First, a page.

Visitor/Contractor Logs

Visitor and Contractor logs are normally maintained by security to document the visitors who are entering the facility and contractors who are working at the facility.

Most visitor and contractor logs require the following:

  1. Date & time of visit
  2. Employee or person to be visited
  3. Escorted/Unescorted Visitor– Some facilities will allow for certain visitors to enter a facility and after the person they are to visit has been notified, they are permitted to walk or drive their vehicle unescorted into the facility. By unescorted, it is meant that an employee does not have to be with the visitor at all times. Some facilities never allow for unescorted visits to a facility. Therefore, an employee must always escort the visitor.
  4. Material Entering the Facility– Many facilities (especially those that are government contractors and defense contractors) will require visitors to announce to security personnel what material they are bringing into a facility. Items such as tape recorders and cameras will normally be prohibited from entering the facility.
  5. Materials Leaving the Facility– Visitors, often vendors, may be removing certain material from a facility for testing, or engineering or manufacturing modification. If a material control pass is not used to document this fact, the material may be noted on the bottom or back portion of the visitor pass.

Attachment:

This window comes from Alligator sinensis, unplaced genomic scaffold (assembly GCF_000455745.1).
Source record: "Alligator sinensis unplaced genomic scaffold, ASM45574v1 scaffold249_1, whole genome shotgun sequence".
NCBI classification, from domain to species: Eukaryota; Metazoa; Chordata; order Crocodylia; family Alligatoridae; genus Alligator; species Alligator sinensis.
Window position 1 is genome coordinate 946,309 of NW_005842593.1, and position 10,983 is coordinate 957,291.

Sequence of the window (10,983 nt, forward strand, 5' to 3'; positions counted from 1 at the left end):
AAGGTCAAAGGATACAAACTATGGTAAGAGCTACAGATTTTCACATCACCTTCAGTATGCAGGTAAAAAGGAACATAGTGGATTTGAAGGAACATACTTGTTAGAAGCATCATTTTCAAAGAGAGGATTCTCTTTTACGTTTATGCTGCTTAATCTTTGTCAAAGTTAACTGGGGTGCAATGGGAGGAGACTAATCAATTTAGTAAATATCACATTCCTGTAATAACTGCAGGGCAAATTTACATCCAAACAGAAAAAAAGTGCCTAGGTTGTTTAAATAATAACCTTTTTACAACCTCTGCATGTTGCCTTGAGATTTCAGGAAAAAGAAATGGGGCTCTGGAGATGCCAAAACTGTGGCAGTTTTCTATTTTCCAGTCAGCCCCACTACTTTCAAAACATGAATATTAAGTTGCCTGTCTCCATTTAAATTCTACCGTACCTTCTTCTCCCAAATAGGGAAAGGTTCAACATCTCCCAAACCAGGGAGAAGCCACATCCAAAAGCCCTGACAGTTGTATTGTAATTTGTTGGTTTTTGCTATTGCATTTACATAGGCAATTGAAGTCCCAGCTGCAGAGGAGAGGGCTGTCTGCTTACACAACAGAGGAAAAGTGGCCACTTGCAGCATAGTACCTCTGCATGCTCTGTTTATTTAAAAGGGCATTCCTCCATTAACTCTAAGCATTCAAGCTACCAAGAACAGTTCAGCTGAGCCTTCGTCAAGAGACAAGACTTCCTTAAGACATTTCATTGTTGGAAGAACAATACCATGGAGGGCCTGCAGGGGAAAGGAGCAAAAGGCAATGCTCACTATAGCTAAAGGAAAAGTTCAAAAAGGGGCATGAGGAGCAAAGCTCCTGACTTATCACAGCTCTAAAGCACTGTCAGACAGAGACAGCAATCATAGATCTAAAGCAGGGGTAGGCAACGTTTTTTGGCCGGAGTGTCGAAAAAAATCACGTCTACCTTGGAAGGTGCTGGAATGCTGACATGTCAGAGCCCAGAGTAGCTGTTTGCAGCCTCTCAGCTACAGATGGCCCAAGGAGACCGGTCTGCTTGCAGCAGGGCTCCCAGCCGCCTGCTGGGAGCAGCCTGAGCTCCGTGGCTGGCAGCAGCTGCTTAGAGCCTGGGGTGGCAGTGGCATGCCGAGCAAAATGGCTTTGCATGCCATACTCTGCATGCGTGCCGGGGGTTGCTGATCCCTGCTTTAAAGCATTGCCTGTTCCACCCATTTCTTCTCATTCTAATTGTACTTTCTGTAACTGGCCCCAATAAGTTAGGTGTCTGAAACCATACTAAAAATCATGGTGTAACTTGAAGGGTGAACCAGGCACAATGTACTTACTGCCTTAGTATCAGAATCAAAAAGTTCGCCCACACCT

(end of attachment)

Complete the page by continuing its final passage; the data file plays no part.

6. Time Departed– It is essential that security personnel properly record the time a visitor or contractor departs a facility. In the event of an emergency such as a plant evacuation, it is critical that emergency officials know precisely who is in or out of a facility. To a far lesser degree, associates or other employees at the visitor’s place of employment may call for the visitor or inquire when the visitor departed the facility.

As previously noted, it is essential that security personnel maintain accurate records of all visitors and contractors who enter a facility. Situations may occur regarding questions to the timeliness of warranties or maintenance agreements at a certain facility. When the visitor or contractor’s logs are reviewed, it may be proven that the manufacturer’s representative was, in fact, at the facility during the warranty timeframe. The point to be made is that while it is often boring and tedious, the proper maintenance of visitor and contractors logs can be essential to the overall operation of a facility.